June 5, 2017 - Pulitzer Arts Foundation - Blue Black
June 5, 2017

Pulitzer Arts Foundation

Lynette Yiadom-Boakye, Messages from Elsewhere, 2013. Oil on canvas. 59 × 55 inches (149.9 × 139.7 cm). Private Collection, Chicago. © Lynette Yiadom-Boakye. Image courtesy of the artist, Jack Shainman Gallery, New York, and Corvi-Mora, London.

Blue Black
June 9–October 7, 2017

Opening: June 9, 6–9pm
Conversation with Glenn Ligon & Thelma Golden : June 10, 11am–12pm

Pulitzer Arts Foundation
3716 Washington Boulevard
St. Louis, MO 63108
United States
Hours: Wednesday–Saturday 10am–5pm,
Thursday–Friday 10am–8pm

T +1 314 754 1850
F +1 314 754 1851

pulitzerarts.org
Facebook / Twitter / Instagram

Blue Black
June 9–October 7, 2017

Opening: June 9, 6–9pm
Conversation with Glenn Ligon & Thelma Golden : June 10, 11am–12pm

Pulitzer Arts Foundation
3716 Washington Boulevard
St. Louis, MO 63108
United States
Hours: Wednesday–Saturday 10am–5pm,
Thursday–Friday 10am–8pm

T +1 314 754 1850
F +1 314 754 1851

pulitzerarts.org
Facebook / Twitter / Instagram

American artist Glenn Ligon has guest-curated a lyrical meditation on the colors blue and black for the Pulitzer Arts Foundation. Regarded as one of the most significant artists of his generation, Ligon’s body of work critiques the complexities of American history, race, language, and identity, an endeavor that is also apparent in his curatorial practice. Ligon conceived of Blue Black during a visit to the Pulitzer where he first encountered Ellsworth Kelly’s 28-foot-tall painted aluminum wall sculpture of the same title. Standing in front of Kelly’s soaring panels of color, in his mind Ligon heard Louis Armstrong’s voice singing “What did I do to be so black and blue?” Although Kelly’s work is about color, shape, and form, the lyrics from this profound song reminded Ligon that “blue” and “black” have myriad other meanings. 

The resulting exhibition brings together works ranging from abstraction to portraiture, from Norman Lewis to Andy Warhol, and includes well-known works by Ligon himself. Enabling viewers to follow their own paths and experience numerous connections within and across the Pulitzer galleries, Ligon’s curatorial vision resists fixed interpretations, instead enlisting the colors blue and black to pose timely and nuanced questions.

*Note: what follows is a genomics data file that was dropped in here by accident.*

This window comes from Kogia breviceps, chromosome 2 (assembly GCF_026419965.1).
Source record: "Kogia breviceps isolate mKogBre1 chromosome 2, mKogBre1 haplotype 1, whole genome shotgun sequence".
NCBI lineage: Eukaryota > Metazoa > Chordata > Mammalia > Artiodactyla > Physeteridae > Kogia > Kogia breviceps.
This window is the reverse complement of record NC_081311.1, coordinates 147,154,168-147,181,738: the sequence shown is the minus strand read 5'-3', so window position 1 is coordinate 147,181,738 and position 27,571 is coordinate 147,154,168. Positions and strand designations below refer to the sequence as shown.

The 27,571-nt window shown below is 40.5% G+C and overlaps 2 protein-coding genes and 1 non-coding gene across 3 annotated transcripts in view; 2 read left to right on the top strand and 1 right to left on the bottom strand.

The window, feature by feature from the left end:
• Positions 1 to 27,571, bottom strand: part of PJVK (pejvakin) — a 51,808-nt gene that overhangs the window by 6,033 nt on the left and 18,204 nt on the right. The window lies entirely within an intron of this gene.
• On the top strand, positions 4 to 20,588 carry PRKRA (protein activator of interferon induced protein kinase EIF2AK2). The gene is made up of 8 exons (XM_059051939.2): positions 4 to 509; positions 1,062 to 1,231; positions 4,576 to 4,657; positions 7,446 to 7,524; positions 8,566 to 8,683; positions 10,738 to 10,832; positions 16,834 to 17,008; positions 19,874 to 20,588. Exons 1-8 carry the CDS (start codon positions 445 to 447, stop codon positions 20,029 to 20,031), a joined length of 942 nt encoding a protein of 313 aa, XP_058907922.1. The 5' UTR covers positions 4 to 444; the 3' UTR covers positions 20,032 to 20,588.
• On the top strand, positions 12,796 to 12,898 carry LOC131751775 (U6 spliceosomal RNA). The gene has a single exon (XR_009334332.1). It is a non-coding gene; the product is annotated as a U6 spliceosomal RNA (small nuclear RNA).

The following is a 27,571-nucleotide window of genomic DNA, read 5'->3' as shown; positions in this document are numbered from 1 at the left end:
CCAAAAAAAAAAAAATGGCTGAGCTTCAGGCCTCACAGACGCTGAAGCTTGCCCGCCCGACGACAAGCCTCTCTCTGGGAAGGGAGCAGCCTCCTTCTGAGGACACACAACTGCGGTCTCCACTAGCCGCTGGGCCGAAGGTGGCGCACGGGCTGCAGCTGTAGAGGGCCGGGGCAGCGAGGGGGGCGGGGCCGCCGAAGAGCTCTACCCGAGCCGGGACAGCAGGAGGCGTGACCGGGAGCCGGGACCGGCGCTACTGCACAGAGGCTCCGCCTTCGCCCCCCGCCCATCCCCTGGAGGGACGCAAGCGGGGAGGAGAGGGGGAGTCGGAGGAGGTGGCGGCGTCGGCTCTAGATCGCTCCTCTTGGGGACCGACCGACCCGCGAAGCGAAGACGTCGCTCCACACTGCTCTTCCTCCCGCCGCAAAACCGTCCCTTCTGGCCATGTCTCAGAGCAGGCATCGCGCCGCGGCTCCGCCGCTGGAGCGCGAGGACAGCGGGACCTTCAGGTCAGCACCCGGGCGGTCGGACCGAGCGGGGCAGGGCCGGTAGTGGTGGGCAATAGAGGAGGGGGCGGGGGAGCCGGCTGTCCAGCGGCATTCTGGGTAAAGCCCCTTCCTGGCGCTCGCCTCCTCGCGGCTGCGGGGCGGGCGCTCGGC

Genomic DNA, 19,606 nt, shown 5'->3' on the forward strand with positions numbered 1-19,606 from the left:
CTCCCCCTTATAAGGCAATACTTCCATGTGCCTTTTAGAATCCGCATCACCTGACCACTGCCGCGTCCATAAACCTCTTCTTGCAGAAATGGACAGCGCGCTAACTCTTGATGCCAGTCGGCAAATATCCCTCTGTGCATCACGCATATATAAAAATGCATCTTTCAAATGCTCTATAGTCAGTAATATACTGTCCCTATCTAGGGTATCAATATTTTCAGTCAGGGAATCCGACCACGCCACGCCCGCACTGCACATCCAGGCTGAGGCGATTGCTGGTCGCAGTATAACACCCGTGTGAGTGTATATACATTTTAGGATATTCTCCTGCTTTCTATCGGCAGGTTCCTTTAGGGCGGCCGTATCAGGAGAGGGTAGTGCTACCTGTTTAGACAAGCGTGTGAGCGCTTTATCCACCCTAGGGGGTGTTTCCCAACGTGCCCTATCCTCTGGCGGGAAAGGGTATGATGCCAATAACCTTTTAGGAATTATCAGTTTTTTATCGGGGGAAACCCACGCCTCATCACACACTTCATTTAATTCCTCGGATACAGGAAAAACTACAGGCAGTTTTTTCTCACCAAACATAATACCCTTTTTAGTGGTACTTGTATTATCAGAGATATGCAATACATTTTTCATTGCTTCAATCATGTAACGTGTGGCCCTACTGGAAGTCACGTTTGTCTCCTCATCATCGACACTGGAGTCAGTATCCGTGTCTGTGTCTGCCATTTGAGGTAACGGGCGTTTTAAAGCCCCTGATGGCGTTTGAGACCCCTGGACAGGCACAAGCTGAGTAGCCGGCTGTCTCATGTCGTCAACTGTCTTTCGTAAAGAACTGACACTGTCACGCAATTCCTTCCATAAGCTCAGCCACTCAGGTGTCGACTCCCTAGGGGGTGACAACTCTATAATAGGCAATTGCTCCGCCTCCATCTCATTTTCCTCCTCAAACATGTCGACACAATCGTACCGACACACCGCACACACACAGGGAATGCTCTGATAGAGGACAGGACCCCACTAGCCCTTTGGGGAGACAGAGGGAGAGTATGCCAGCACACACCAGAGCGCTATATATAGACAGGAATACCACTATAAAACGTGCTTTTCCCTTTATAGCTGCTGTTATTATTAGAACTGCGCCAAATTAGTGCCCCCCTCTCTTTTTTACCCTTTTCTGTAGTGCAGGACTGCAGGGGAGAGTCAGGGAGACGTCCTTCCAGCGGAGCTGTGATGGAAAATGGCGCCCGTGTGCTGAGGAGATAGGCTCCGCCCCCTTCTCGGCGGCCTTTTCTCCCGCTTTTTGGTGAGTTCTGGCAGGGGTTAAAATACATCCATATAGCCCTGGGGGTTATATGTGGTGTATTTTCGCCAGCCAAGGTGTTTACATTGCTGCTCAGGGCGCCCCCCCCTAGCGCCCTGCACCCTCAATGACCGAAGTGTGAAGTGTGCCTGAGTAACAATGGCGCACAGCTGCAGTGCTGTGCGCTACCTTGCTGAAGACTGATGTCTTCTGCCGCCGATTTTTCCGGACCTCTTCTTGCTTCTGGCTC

Blue Black, which will not travel, will be on view at the Pulitzer from June 9 through October 7, 2017.

About the Pulitzer Arts Foundation
The Pulitzer Arts Foundation, in St. Louis, MO, is one of the nation’s leading presenters of experimental, progressive, and multi-disciplinary art. With exhibitions and public projects that encompass both historic and contemporary art from across the globe, along with a diverse agenda of creative public programs, the Pulitzer seeks to heighten community engagement with art and to inspire audiences to think differently about art and its relationship to their lives.

A non-collecting institution, the Pulitzer occupies one of the world’s most celebrated examples of museum architecture, a Tadao Ando-designed building that comprises spacious galleries illuminated by abundant natural light, creating poetic, multilayered experiences of the art within. For more information, visit pulitzerarts.org.

The Pulitzer is free and open to the public Wednesday through Saturday. Hours are 10am–5pm on Wednesday and Saturday, 10am–8pm on Thursday and Friday. For more information: pulitzerarts.org or T 314 754 1850

Pulitzer Arts Foundation press contacts:
Lucy O’Brien: lucyobrien.comm [​at​] gmail.com / T 646 590 9267
Stephanie Markovic: smarkovic.comm [​at​] gmail.com / T 347 628 4688

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